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Olga Rozanova, "A Little Duck's Nest... of Bad Words"

Video transcript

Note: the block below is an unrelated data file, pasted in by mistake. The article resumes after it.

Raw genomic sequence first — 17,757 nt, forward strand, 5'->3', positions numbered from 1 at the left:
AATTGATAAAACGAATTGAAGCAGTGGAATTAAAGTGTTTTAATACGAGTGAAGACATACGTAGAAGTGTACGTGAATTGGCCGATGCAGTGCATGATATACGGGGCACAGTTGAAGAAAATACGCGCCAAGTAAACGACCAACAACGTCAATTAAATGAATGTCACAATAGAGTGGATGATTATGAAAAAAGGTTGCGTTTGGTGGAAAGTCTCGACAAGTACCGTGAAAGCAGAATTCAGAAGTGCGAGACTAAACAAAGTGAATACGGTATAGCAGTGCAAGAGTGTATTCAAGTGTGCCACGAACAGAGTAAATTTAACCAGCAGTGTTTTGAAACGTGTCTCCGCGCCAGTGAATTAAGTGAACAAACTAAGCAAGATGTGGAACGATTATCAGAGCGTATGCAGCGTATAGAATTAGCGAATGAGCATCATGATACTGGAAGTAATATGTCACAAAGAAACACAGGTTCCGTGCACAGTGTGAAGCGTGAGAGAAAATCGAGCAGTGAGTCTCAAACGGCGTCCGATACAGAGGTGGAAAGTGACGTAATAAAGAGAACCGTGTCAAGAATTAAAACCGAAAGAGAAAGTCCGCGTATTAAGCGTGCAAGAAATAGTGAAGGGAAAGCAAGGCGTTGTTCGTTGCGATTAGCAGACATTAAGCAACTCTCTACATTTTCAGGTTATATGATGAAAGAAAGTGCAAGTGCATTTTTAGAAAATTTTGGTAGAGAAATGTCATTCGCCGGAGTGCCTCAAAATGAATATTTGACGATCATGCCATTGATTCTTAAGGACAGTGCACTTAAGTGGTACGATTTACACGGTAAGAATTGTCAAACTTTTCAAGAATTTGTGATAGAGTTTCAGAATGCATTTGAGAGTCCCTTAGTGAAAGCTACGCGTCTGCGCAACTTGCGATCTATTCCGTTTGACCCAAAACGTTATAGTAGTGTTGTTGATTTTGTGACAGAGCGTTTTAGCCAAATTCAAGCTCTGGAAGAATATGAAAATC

(music playing) Christophe: 1913 is a year of great upheaval. Artists are trying to find new ways to develop an art which would be free from the society, at least from the bourgeois order of the past decade. Books played a major role in that project, but not books as we know them. Some of those books were hand-colorized by the artist, so each is unique, propose just a different relationship between text and images. Olga Rozanova is one of the artists who pioneered this new use of books in the 2nd decade of the 20th century. Often, she worked with her companion, Aleksei Kruchenykh, a poet. "A Little Duck's Nest ... of Bad Words" is with the [tale inlay] their most famous accomplishment. Aleksei Kruchenyk invented a new language called Zaum. Zaum can be translated into transrational, or beyond reasons. The idea was to free language from meaning, to free the words, to create words for the shape or the sounds, not to be bound to a specific meaning. Books played a major role. Cheap books, small books distributed in large edition. Books without a real binding, usually the sheets are just stapled together. Most of those booklets were produced in rather large edition, a few hundred copies. However, because of their mode of distribution, they were given freely to other artists or exchanged against other works. Few of them survived, so very few copies of "The Duck's Nest", for instance, are known today. We are very lucky that in the collection of the Museum of Modern Art, we have two copies, allowing to understand how the artist basically reinvented the text through the illustration, each time in that process. There is something extremely radical, to be almost a place of a performative action, which those books convey so well today. (music playing)